Situation: Alan Mulally of Ford, Dan Akerson of GM and Sergio Marchionne, CEO of Chrysler/Fiat, are being given credit – and the commensurate compensation – for turning around the so called Big Three domestic automotive manufacturers.
Are they really the ones who did it? While they may have helped to create a management environment for actions that lead to the recovery so far, the people who really did made it all happen were the first and second echelon management or what car people love to call “The Team.”
It would be nice if the top management of the auto companies including the Asian and European makers were to stand in front of Wall Street and Press briefing and pay tribute and give credit to the entire management team, particularly the top ten to 25 managers. The first thing a NASCAR drive does is thank the sponsor.
Sure the CMOs and sometimes division or vehicle marketing management gets to be featured in the automotive and business press as spokespersons in print and on cable TV. These statements, interviews, and presentations are by and large, product pitches and typical factory-guy speeches that rarely reveal anything new or are spontaneous revelations.
Where’s Bob Lutz? We have no more gutsy, “say like-it-like-it-is” spokespersons at any of the manufacturers, particularly the Asians – try to imagine what it is like working for the Koreans and being so careful not to say or do anything that is not prepared, rehearsed, or sanctified by someone in Seoul or Tokyo or even Torrance or Irvine.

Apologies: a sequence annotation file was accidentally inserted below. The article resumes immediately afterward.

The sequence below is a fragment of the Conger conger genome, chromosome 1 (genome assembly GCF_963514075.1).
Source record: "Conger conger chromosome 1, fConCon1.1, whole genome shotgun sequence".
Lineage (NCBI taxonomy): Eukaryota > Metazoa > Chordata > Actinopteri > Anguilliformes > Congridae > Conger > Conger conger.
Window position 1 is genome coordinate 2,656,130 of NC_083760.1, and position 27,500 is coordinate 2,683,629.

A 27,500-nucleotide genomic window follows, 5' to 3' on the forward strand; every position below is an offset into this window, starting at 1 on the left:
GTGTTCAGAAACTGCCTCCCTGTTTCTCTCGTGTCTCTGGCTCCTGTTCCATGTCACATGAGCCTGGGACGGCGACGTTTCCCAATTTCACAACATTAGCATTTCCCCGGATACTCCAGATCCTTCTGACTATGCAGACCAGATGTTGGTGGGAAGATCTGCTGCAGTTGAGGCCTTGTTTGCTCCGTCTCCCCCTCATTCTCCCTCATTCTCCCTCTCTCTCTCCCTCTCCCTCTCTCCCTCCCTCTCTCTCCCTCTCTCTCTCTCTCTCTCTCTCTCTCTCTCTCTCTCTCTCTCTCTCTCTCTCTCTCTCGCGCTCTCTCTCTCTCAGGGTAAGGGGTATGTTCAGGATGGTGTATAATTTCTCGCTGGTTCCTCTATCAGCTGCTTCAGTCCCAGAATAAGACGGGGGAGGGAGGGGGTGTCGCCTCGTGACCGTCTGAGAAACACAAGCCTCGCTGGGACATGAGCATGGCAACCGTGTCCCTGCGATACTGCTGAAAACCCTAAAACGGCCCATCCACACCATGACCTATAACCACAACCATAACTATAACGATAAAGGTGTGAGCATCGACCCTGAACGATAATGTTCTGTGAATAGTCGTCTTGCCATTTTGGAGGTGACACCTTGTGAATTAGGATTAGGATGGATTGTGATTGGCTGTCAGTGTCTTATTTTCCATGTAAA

The typical U.S. and global automotive manufacturer manager is “in a box” that allows no room for self-expression, out-of-the-box thinking, or visionary ideas or behavior in the conference room or in public. Consequently, these bright people (mostly car guys) are a contained lot that perform much like soldiers in an armed force, devoid of a voice or recognition.
The least this culture and its perpetuating leadership could foster is a new corporate practice of giving credit (forget the bonuses for a moment) for really doing the things that made the turnaround in design, manufacturing, marketing, sales and distribution really happen. The big “guys” (ya – they are all guys) really did not make Ford “smart” or GM profitable – “It was the troops,” Guys.